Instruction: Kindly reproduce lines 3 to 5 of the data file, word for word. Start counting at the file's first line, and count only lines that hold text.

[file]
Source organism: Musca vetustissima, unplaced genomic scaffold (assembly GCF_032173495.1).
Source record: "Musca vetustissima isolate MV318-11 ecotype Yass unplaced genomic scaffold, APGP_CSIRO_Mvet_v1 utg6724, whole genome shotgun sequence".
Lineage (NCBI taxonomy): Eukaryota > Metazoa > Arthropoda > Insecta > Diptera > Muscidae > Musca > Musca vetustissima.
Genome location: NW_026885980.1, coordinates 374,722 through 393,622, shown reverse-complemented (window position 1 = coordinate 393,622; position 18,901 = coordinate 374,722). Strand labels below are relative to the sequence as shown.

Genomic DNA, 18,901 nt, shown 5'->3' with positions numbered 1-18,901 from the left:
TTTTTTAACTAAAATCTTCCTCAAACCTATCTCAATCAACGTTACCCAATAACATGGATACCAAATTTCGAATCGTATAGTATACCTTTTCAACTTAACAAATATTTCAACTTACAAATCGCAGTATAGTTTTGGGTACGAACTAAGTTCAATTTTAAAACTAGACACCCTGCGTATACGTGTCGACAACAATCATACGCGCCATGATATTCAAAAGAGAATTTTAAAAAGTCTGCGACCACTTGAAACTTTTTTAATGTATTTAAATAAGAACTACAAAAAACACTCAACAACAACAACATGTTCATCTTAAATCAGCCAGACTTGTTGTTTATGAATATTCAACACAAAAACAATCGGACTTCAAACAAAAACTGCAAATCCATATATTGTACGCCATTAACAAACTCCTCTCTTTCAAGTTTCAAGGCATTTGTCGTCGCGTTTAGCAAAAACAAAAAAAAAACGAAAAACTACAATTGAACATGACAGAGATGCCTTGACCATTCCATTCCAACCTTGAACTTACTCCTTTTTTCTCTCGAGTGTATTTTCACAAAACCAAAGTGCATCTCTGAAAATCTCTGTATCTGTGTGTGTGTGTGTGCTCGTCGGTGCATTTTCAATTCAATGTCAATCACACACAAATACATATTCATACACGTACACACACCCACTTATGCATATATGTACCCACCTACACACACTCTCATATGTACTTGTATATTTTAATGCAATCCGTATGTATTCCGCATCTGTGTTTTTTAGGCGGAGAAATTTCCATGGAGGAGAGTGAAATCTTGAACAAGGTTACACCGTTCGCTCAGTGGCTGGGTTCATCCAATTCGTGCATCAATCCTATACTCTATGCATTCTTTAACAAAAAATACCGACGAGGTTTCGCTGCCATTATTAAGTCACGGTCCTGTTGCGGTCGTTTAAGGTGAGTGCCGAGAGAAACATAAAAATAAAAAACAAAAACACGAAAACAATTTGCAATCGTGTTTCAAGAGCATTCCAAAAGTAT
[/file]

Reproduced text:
Lineage (NCBI taxonomy): Eukaryota > Metazoa > Arthropoda > Insecta > Diptera > Muscidae > Musca > Musca vetustissima.
Genome location: NW_026885980.1, coordinates 374,722 through 393,622, shown reverse-complemented (window position 1 = coordinate 393,622; position 18,901 = coordinate 374,722). Strand labels below are relative to the sequence as shown.

Genomic DNA, 18,901 nt, shown 5'->3' with positions numbered 1-18,901 from the left: